Most SIRVA cases are middle-aged women [6] with pain starting within the first 48 h after vaccination [7, 9, 10, 17]. In general, the injury is generated by an inadequate inoculation technique [3, 4, 5, 6, 8, 9]. In our case, the patient, who is a health-care professional, informed a misplaced and abrupt application of the vaccine. The described mistake was a superior and oblique placement of the needle in relation with the subacromial space. It has been postulated that when the vaccine solution is inadvertently injected into a synovial space, pre-existing antibodies from previous infections or vaccines can lead to an excessive inflammatory reaction [4, 9]. Although several studies support the possibility of SIRVA being an immune response, a definitive clinical study to support this theory has not been done [7].
Typically, SIRVA patients present with severe pain and decreased ROM after inoculation of the vaccine [6, 10, 17, 18]. The pain is moderate to severe, is localized within the deltoid area, extends to the lateral aspect of the arm, and is usually greater than would be expected from simple needle trauma [4, 6]. Initially, any neurological injury and infection should be ruled out. Radiographs are often non-specific and generally do not provide useful diagnostic information [18]. Increased fluid within the subacromial/subdeltoid bursa is a common finding on ultrasound and MRI [9]. It is recommendable to request laboratory tests including complete blood count, erythrocyte sedimentation rate, and acute-phase reactants, regardless of the onset of symptoms.
The diagnosis of a SIRVA in the deltoid region may seem obvious and simple, but the patient is not always initially evaluated by an orthopedic surgeon, therefore, a variety of usual orthopedic diseases may be overlooked. A case reported by Smith et al. [11] was treated with gabapentin with a prior diagnosis of Parsonage-Turner’s disease, but it turned out to be proximal humerus osteomyelitis. In our case, the patient was diagnosed as a neurological disorder and prescribed with pregabalin for 3 months without clinical response.
There is no consensus in the literature on how to manage SIRVA. Once the infection has been ruled out, while considering that it is an acute inflammatory process that can affect different structures of the shoulder, it is ideal to immediately start the administration of corticosteroids [4, 5, 6, 7, 10, 17]. Rehabilitation with gentle exercises, including a home exercise program, is essential [7, 18]. Its early and progressive implementation contributes to pain control and prevents the development of frozen shoulder. This injury should not be underestimated, as the process of healing can take from weeks to years [4, 6]. In the series published by Atanasoff et al. [6], 31% of the cases required surgical intervention and even a second surgery in half of them. The treating physician has the duty to report to the health authorities these cases of adverse events that are supposedly attributable to vaccination and immunization, according to the legislation of each country.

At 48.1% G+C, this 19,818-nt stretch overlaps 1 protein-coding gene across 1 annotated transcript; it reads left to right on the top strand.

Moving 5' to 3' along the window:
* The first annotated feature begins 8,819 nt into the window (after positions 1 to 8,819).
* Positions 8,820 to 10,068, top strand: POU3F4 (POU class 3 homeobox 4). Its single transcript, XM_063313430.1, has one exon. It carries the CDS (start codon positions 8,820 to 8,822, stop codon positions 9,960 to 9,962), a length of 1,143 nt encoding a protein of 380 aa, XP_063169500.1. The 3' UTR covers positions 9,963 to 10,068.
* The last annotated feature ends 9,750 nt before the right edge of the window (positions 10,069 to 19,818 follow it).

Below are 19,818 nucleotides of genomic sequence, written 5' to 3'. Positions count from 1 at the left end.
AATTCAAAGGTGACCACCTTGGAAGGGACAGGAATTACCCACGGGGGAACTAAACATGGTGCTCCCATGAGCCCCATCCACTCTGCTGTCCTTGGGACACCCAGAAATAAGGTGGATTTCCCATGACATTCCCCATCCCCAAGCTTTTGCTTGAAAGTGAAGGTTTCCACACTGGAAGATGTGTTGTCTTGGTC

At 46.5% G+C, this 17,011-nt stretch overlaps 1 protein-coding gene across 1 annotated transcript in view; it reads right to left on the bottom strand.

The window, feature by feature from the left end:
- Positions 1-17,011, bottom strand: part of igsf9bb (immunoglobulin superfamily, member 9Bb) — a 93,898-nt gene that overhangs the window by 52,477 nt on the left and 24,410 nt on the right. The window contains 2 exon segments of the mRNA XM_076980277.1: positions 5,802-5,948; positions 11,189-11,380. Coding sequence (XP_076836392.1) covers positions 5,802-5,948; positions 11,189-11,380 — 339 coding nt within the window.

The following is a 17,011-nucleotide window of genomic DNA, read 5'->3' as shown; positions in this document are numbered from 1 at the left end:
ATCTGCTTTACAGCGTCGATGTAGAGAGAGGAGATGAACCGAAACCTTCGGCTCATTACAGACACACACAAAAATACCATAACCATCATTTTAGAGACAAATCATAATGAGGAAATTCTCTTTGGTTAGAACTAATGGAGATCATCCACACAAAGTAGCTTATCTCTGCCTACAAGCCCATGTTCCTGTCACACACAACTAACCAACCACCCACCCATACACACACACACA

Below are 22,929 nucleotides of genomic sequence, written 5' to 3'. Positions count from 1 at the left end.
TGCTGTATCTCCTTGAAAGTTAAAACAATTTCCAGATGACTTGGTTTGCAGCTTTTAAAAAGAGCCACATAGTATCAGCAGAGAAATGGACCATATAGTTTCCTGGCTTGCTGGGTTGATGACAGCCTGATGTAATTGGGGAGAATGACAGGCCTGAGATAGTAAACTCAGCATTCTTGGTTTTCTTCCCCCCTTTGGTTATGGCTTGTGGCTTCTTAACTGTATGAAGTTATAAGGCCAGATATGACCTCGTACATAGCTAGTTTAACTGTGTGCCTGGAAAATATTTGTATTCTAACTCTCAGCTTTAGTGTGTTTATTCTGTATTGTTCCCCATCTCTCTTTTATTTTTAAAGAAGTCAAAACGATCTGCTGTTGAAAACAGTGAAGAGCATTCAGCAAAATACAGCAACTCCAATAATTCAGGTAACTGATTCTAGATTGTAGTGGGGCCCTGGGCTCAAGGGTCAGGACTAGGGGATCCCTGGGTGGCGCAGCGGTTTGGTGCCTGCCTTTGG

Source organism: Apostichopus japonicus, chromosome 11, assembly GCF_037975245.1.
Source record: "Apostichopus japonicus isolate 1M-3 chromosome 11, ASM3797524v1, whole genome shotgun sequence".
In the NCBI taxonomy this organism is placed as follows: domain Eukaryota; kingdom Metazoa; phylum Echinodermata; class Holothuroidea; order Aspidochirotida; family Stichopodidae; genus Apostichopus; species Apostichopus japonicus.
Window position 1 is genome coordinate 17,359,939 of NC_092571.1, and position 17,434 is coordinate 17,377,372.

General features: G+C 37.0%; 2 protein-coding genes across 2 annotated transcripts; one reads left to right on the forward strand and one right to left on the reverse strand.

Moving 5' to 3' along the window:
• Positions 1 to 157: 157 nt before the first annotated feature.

Conclusion

SIRVA cases are rare, but when they occur, their evolution is torpid and their management complicated. This condition should be suspected in all individuals without a history of shoulder symptoms or dysfunction who experience sudden pain and reduced ROM after deltoid inoculation. Neurological lesions and infection should be ruled out. Treatment must be initiated early, and it includes the use of corticosteroids and rehabilitation. However, the low probability of this complication occurring does not outweigh the enormous advantages of vaccination.

Clinical Message

The COVID-19 pandemic brought the need for massive global vaccination. The vaccine is applied in the deltoid muscle and is associated with a range of specific complications that must be known to the general orthopedist. Shoulder injury related to vaccine administration may occur after an improper application technique and should be suspected and treated accordingly when symptoms persist after 7 days.

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How to Cite This Article: Moya D, Gómez D, Patiño P, Altamirano NN, Balzarini M, Freitag K. Shoulder Injury Related to Vaccine Administration Following Misplaced SARS-CoV-2 Vaccination: A Case Report and Review of Literature. Journal of Orthopaedic Case Reports 2022 March;12(3): 100-103 Shoulder Injury Related to Vaccine Administration Following Misplaced SARS-CoV-2 Vaccination: A Case Report and Review of Literature Journal of Orthopaedic Case Reports 2022 March; (03): 100-103